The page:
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Review
, 12 (2), 132-47

Common American Football Injuries

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Review

Common American Football Injuries

J A Saal. Sports Med.

Abstract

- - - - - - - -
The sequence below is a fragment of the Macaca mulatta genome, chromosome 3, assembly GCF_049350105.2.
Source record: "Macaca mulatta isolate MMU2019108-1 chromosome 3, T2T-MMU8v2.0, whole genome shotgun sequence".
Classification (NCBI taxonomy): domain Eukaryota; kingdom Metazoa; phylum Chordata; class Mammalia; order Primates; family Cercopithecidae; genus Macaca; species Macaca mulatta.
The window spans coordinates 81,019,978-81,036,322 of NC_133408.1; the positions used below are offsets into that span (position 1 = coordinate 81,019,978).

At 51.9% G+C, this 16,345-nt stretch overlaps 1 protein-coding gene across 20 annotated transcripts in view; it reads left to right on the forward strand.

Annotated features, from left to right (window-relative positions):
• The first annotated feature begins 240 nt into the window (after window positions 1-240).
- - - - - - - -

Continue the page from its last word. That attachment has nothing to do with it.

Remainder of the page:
As many as 1.5 million young men participate in American football in the United States. An estimated 1.2 million football-related injuries are sustained annually. Since the 1970s epidemiological studies have shown that the risk of injury is higher in older athletes and lower in teams with more experienced coaches and more assistant coaches. 51% of injuries occurred at training; contact sessions were 4.7 times more likely to produce injuries than controlled sessions. Injury rates were reduced by wearing shorter cleats and preseason conditioning. Overall, lower extremity injuries accounted for 50% of all injuries (with knee injuries accounting for up to 36%). Upper extremity injuries accounted for 30%. In general, sprains and strains account for 40% of injuries, contusions 25%, fractures 10%, concussions 5% and dislocations 15%. Cervical spine injuries have the potential to be catastrophic, but they declined dramatically in the decade 1975 to 1984, due to the impact of rule changes modifying tackling and blocking techniques and improved fitness, equipment and coaching. Appropriate diagnostic evaluation of cervical injuries is mandatory. The evidence supporting prophylactic knee bracing is not compelling and does not mandate compulsory or routine use. Return to play criteria include: full range of motion; normal strength; normal neurological evaluation; no joint swelling or instability; ability to run and sustain contact without pain; no intake of pain medication; player education about preventive measures and future risks. These criteria should be strictly observed. In addition to ankle and knee rehabilitation, lumbar spine injuries present a challenge for the physician. Repetitive flexion, extension and torsional stresses predispose the lumbar spine to injury. Rehabilitation consists of pain control and training. The training phase aims to eliminate repetitive injuries by minimising stress at the intervertebral joint. Football is a high risk sport. Coaches, players, trainers and physicians must all become aware of the proper means to prevent injuries.

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